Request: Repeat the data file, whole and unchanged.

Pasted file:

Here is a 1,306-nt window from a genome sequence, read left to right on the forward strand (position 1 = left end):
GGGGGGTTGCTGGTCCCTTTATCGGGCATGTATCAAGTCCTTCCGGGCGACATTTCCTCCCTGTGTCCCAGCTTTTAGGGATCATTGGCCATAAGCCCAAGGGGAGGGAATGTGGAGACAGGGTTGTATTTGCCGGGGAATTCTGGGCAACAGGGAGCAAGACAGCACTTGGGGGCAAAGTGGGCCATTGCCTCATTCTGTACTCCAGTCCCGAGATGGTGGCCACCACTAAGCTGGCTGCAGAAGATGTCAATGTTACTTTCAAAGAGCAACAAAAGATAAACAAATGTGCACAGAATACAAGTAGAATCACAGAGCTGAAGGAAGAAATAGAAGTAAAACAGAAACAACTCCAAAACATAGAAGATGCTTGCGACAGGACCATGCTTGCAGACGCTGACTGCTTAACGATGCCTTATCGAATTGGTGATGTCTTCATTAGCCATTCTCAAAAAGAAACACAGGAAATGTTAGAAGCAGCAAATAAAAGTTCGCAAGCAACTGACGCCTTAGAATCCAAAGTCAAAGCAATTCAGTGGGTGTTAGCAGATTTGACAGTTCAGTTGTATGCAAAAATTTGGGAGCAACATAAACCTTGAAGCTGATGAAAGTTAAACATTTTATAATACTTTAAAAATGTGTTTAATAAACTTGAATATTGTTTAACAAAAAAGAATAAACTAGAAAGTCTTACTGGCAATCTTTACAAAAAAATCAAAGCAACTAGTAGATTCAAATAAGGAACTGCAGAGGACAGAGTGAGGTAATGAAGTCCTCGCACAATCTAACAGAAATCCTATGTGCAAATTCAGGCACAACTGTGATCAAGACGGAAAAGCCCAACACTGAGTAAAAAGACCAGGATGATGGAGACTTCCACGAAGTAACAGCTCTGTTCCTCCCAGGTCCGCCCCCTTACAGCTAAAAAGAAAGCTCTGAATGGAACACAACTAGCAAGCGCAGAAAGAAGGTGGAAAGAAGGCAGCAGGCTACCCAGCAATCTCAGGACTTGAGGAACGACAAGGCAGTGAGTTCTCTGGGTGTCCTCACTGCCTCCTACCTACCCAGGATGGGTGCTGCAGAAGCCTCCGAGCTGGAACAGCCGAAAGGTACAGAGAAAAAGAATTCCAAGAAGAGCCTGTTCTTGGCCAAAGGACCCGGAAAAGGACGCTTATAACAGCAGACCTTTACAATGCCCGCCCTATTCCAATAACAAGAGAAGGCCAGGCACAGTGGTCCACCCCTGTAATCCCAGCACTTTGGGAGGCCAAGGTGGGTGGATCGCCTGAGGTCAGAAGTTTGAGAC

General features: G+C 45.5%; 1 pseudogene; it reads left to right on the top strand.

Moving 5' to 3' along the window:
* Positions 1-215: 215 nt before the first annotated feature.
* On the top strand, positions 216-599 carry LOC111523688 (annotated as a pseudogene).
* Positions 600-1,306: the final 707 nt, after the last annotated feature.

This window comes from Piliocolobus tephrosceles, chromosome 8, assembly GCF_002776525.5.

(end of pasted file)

Here is a 1,306-nt window from a genome sequence, read left to right on the forward strand (position 1 = left end):
GGGGGGTTGCTGGTCCCTTTATCGGGCATGTATCAAGTCCTTCCGGGCGACATTTCCTCCCTGTGTCCCAGCTTTTAGGGATCATTGGCCATAAGCCCAAGGGGAGGGAATGTGGAGACAGGGTTGTATTTGCCGGGGAATTCTGGGCAACAGGGAGCAAGACAGCACTTGGGGGCAAAGTGGGCCATTGCCTCATTCTGTACTCCAGTCCCGAGATGGTGGCCACCACTAAGCTGGCTGCAGAAGATGTCAATGTTACTTTCAAAGAGCAACAAAAGATAAACAAATGTGCACAGAATACAAGTAGAATCACAGAGCTGAAGGAAGAAATAGAAGTAAAACAGAAACAACTCCAAAACATAGAAGATGCTTGCGACAGGACCATGCTTGCAGACGCTGACTGCTTAACGATGCCTTATCGAATTGGTGATGTCTTCATTAGCCATTCTCAAAAAGAAACACAGGAAATGTTAGAAGCAGCAAATAAAAGTTCGCAAGCAACTGACGCCTTAGAATCCAAAGTCAAAGCAATTCAGTGGGTGTTAGCAGATTTGACAGTTCAGTTGTATGCAAAAATTTGGGAGCAACATAAACCTTGAAGCTGATGAAAGTTAAACATTTTATAATACTTTAAAAATGTGTTTAATAAACTTGAATATTGTTTAACAAAAAAGAATAAACTAGAAAGTCTTACTGGCAATCTTTACAAAAAAATCAAAGCAACTAGTAGATTCAAATAAGGAACTGCAGAGGACAGAGTGAGGTAATGAAGTCCTCGCACAATCTAACAGAAATCCTATGTGCAAATTCAGGCACAACTGTGATCAAGACGGAAAAGCCCAACACTGAGTAAAAAGACCAGGATGATGGAGACTTCCACGAAGTAACAGCTCTGTTCCTCCCAGGTCCGCCCCCTTACAGCTAAAAAGAAAGCTCTGAATGGAACACAACTAGCAAGCGCAGAAAGAAGGTGGAAAGAAGGCAGCAGGCTACCCAGCAATCTCAGGACTTGAGGAACGACAAGGCAGTGAGTTCTCTGGGTGTCCTCACTGCCTCCTACCTACCCAGGATGGGTGCTGCAGAAGCCTCCGAGCTGGAACAGCCGAAAGGTACAGAGAAAAAGAATTCCAAGAAGAGCCTGTTCTTGGCCAAAGGACCCGGAAAAGGACGCTTATAACAGCAGACCTTTACAATGCCCGCCCTATTCCAATAACAAGAGAAGGCCAGGCACAGTGGTCCACCCCTGTAATCCCAGCACTTTGGGAGGCCAAGGTGGGTGGATCGCCTGAGGTCAGAAGTTTGAGAC

General features: G+C 45.5%; 1 pseudogene; it reads left to right on the top strand.

Moving 5' to 3' along the window:
* Positions 1-215: 215 nt before the first annotated feature.
* On the top strand, positions 216-599 carry LOC111523688 (annotated as a pseudogene).
* Positions 600-1,306: the final 707 nt, after the last annotated feature.

This window comes from Piliocolobus tephrosceles, chromosome 8, assembly GCF_002776525.5.